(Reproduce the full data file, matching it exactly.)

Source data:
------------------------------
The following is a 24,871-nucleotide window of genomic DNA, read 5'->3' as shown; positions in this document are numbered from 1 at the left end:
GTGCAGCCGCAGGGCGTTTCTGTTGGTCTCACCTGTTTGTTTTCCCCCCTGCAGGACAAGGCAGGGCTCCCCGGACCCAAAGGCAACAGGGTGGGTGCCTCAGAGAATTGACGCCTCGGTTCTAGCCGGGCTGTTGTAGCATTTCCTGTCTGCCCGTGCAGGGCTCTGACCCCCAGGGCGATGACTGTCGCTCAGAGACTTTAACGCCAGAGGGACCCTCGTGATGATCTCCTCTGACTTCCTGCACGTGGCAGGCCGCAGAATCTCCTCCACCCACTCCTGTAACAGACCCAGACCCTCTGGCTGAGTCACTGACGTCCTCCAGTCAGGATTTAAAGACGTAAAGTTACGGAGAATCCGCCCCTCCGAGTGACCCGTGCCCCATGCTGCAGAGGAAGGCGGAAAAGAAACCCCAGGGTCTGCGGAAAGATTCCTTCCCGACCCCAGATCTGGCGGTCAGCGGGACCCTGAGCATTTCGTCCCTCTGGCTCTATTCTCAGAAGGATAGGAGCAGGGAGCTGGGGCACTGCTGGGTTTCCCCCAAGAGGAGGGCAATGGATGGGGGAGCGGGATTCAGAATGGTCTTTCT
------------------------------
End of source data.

The following is a 24,871-nucleotide window of genomic DNA, read 5'->3' as shown; positions in this document are numbered from 1 at the left end:
GTGCAGCCGCAGGGCGTTTCTGTTGGTCTCACCTGTTTGTTTTCCCCCCTGCAGGACAAGGCAGGGCTCCCCGGACCCAAAGGCAACAGGGTGGGTGCCTCAGAGAATTGACGCCTCGGTTCTAGCCGGGCTGTTGTAGCATTTCCTGTCTGCCCGTGCAGGGCTCTGACCCCCAGGGCGATGACTGTCGCTCAGAGACTTTAACGCCAGAGGGACCCTCGTGATGATCTCCTCTGACTTCCTGCACGTGGCAGGCCGCAGAATCTCCTCCACCCACTCCTGTAACAGACCCAGACCCTCTGGCTGAGTCACTGACGTCCTCCAGTCAGGATTTAAAGACGTAAAGTTACGGAGAATCCGCCCCTCCGAGTGACCCGTGCCCCATGCTGCAGAGGAAGGCGGAAAAGAAACCCCAGGGTCTGCGGAAAGATTCCTTCCCGACCCCAGATCTGGCGGTCAGCGGGACCCTGAGCATTTCGTCCCTCTGGCTCTATTCTCAGAAGGATAGGAGCAGGGAGCTGGGGCACTGCTGGGTTTCCCCCAAGAGGAGGGCAATGGATGGGGGAGCGGGATTCAGAATGGTCTTTCT